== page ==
Perform a restore periodically
Data backup is critical to recover from large disasters. Test and evaluate your backup and restore strategy regularly.
Test your restores in order to verify:
This is one of the most common reasons that backups and restores fail, and one that has nothing to do with your software. This is particularly common when using tape, CD or DVD media. Make sure you follow the proper precautions for storing this media and remember that some media has a use-by date.
Running a test restore is the quickest way to make sure your media is totally functional and storing your data properly.
Human error is one of the primary cause for restore failures. Restore media can be incorrectly labelled, stored in the wrong place, some servers might have been excluded, and critical services fail due to incorrect configuration.
By running a test restore, not only do you double-check the job was completed properly, it’s a great exercise in disaster rehearsal. You want to be familiar with the process to cut down on downtime.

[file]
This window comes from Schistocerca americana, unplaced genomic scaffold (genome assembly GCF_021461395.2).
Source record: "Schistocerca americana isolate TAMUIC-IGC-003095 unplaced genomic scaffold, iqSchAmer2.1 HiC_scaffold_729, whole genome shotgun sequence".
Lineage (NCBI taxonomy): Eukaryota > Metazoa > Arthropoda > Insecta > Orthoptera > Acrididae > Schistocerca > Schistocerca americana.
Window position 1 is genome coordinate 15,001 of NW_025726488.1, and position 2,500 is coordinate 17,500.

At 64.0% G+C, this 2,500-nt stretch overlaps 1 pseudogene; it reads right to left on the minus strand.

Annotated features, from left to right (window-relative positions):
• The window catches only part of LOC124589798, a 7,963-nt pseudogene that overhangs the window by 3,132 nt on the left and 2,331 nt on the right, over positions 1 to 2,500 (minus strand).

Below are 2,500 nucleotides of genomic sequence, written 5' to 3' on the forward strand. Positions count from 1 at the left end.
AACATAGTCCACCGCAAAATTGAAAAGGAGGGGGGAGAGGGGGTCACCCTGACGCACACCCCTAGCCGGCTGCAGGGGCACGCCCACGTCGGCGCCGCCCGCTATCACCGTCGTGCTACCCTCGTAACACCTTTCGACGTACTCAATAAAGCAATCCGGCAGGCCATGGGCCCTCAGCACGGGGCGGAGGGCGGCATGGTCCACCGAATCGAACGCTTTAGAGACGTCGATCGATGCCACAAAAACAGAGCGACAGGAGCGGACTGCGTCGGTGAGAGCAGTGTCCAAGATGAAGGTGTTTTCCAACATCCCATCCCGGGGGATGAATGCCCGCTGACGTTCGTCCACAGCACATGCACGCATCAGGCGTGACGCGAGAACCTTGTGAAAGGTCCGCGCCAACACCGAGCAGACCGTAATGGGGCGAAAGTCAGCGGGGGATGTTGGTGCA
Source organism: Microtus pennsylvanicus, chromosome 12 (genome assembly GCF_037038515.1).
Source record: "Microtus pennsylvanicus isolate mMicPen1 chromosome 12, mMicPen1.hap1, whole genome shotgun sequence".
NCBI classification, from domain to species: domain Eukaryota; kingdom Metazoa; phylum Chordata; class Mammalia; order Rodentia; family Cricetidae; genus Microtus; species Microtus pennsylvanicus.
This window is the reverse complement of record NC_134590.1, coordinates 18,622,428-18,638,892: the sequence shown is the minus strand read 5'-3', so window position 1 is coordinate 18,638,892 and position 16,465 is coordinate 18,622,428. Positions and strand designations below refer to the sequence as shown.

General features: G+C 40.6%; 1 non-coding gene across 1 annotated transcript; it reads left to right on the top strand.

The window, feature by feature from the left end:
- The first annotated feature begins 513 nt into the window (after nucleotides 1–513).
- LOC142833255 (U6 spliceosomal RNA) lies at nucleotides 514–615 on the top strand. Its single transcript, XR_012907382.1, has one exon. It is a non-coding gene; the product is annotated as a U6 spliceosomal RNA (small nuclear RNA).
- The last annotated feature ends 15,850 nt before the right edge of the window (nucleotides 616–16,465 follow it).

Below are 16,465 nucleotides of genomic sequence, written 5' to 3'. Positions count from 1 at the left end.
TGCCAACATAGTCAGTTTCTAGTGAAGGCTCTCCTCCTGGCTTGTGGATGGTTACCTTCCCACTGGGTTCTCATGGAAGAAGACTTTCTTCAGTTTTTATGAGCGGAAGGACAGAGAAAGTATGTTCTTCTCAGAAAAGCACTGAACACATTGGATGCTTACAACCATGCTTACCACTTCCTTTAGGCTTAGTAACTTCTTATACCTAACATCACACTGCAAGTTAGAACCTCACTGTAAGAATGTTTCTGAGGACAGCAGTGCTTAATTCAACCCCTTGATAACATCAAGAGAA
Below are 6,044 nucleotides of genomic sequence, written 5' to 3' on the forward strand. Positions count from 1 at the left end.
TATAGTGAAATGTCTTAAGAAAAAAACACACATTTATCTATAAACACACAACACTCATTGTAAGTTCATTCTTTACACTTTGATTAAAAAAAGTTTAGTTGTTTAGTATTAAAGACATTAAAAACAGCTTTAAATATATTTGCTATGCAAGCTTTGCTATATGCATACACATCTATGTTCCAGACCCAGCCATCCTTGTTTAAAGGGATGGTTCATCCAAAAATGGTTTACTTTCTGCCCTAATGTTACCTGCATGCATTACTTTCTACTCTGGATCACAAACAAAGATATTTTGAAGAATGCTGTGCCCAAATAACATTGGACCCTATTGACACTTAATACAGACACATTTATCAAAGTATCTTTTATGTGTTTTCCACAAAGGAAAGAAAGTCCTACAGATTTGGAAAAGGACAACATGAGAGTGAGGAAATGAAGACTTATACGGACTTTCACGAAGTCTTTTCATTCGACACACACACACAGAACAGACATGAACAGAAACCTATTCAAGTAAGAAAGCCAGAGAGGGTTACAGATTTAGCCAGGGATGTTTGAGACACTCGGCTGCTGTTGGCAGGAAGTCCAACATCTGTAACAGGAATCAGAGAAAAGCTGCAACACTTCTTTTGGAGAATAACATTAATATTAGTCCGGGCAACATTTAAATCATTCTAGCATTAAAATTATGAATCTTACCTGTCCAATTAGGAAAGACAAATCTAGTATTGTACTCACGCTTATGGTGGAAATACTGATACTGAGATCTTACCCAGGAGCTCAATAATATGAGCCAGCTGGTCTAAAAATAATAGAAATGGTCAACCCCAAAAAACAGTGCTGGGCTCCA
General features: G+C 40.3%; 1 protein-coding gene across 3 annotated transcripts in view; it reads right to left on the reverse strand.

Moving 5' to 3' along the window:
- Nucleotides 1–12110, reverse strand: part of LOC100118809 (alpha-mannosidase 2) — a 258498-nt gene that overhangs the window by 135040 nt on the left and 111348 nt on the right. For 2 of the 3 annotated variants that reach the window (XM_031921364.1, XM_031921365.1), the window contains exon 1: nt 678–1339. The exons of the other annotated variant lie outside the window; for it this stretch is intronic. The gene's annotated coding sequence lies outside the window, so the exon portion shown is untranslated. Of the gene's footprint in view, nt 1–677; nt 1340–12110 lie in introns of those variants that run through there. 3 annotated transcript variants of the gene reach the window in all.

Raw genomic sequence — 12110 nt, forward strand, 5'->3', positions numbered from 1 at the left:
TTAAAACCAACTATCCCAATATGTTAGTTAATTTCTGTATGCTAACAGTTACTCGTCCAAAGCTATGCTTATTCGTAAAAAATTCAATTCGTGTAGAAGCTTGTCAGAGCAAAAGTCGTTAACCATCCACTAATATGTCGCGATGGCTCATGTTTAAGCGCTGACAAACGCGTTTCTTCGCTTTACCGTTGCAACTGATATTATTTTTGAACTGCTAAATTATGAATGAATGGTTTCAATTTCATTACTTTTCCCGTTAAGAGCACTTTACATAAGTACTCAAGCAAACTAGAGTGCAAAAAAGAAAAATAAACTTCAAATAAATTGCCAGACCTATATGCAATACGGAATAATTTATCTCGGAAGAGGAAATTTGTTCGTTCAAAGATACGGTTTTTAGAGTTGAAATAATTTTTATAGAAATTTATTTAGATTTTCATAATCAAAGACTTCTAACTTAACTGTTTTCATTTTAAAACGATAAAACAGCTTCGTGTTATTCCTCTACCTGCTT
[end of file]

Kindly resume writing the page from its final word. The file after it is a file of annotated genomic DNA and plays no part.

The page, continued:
Restores require an enormous amount of disk sapce, as often, you need to be able to replicate the data of an entire machine, while keeping the original ifnormation. A restore test will make you aware of your storage limitations and impact of the restore.
Time needed to Restore
Network Performance, Connectivity, performance of the backup server and media all impact the time it takes to restore a Server / Service to it's backup up state.
Periodically performing restore tests can help you evaluate your Recovery Time Objective, and evaluate if needed.
Backup and Restore of Services do not always rely on the same permission sets. Backup Services can lack the permissions neccessary to make a copy of all the data, and the restore of e.g. a Database can fail, due to incorrect permissions.
Restoring a backup regularly can help you evaluate permission needed for both backup and restore.